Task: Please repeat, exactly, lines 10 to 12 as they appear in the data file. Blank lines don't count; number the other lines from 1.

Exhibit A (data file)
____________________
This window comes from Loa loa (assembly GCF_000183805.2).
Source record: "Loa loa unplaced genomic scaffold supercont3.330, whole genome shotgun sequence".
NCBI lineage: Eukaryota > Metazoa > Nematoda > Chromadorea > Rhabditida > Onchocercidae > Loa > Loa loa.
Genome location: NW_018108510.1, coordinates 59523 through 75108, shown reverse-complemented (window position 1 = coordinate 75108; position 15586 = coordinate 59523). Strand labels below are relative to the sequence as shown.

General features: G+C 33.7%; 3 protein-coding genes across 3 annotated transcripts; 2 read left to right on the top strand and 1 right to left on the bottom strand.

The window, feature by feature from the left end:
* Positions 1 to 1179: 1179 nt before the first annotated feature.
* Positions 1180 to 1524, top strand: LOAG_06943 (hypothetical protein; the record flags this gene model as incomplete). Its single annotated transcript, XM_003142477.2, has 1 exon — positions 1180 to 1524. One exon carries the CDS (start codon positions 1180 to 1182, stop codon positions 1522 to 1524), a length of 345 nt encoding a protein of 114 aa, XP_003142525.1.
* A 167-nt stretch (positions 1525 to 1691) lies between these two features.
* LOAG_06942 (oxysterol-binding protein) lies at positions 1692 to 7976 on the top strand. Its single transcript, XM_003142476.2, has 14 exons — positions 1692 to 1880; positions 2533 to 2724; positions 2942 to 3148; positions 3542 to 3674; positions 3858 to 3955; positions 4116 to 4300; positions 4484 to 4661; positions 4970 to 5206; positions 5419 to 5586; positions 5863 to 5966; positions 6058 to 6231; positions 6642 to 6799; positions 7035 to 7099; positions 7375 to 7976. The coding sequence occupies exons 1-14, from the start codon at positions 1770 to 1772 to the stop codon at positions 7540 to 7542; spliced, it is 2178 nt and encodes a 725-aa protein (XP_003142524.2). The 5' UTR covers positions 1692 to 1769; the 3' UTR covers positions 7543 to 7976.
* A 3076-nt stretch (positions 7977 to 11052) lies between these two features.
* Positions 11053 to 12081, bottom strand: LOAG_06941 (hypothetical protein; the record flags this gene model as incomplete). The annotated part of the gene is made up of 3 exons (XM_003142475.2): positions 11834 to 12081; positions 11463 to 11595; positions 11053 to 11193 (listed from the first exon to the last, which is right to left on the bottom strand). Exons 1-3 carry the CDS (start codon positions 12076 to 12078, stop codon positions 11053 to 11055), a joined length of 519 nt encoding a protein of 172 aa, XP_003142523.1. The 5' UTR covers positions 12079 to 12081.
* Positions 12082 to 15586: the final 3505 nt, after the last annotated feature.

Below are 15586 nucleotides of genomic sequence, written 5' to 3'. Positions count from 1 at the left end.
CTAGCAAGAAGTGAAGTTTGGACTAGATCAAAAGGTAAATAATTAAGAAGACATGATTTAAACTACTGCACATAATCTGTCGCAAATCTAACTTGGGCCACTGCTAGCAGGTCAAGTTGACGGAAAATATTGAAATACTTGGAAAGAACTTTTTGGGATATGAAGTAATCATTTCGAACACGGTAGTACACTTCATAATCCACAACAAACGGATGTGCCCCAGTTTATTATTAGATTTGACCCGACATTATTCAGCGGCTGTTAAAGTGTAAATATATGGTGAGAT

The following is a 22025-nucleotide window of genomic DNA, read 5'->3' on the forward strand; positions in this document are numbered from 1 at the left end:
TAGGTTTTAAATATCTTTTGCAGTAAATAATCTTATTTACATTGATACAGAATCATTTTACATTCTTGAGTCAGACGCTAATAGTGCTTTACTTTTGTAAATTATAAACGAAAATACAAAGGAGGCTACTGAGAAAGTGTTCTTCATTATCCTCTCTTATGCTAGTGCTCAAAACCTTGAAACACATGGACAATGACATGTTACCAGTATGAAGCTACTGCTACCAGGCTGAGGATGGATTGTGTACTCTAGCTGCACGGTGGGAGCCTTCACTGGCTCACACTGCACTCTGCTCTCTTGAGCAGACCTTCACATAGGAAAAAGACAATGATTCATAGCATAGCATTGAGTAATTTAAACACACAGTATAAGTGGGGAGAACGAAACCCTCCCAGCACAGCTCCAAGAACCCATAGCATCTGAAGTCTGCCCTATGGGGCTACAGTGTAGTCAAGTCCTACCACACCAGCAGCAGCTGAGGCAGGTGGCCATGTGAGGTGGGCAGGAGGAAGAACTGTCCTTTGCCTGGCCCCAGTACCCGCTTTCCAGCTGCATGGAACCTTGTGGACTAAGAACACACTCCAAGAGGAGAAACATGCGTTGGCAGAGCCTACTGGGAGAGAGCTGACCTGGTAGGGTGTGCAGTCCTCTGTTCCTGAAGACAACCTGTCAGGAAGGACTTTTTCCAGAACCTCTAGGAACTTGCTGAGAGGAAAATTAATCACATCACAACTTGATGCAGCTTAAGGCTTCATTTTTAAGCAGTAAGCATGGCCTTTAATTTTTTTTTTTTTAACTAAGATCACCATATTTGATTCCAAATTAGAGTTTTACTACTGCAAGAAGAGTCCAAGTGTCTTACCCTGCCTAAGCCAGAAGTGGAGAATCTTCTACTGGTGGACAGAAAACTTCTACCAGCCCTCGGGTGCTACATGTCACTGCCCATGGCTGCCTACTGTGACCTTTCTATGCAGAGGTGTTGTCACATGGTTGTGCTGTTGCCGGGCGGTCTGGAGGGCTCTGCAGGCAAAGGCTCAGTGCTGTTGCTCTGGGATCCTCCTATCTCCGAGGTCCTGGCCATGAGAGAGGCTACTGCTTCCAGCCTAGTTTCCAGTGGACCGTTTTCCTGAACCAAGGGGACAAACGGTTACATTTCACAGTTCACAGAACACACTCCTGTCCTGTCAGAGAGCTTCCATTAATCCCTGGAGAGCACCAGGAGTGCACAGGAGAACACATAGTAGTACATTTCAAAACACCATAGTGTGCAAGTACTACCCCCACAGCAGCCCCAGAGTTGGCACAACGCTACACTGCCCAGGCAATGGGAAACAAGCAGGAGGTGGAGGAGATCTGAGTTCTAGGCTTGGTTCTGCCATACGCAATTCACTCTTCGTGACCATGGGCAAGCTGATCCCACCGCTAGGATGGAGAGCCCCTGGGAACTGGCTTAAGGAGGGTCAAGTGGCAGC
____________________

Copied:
* LOAG_06942 (oxysterol-binding protein) lies at positions 1692 to 7976 on the top strand. Its single transcript, XM_003142476.2, has 14 exons — positions 1692 to 1880; positions 2533 to 2724; positions 2942 to 3148; positions 3542 to 3674; positions 3858 to 3955; positions 4116 to 4300; positions 4484 to 4661; positions 4970 to 5206; positions 5419 to 5586; positions 5863 to 5966; positions 6058 to 6231; positions 6642 to 6799; positions 7035 to 7099; positions 7375 to 7976. The coding sequence occupies exons 1-14, from the start codon at positions 1770 to 1772 to the stop codon at positions 7540 to 7542; spliced, it is 2178 nt and encodes a 725-aa protein (XP_003142524.2). The 5' UTR covers positions 1692 to 1769; the 3' UTR covers positions 7543 to 7976.
* A 3076-nt stretch (positions 7977 to 11052) lies between these two features.
* Positions 11053 to 12081, bottom strand: LOAG_06941 (hypothetical protein; the record flags this gene model as incomplete). The annotated part of the gene is made up of 3 exons (XM_003142475.2): positions 11834 to 12081; positions 11463 to 11595; positions 11053 to 11193 (listed from the first exon to the last, which is right to left on the bottom strand). Exons 1-3 carry the CDS (start codon positions 12076 to 12078, stop codon positions 11053 to 11055), a joined length of 519 nt encoding a protein of 172 aa, XP_003142523.1. The 5' UTR covers positions 12079 to 12081.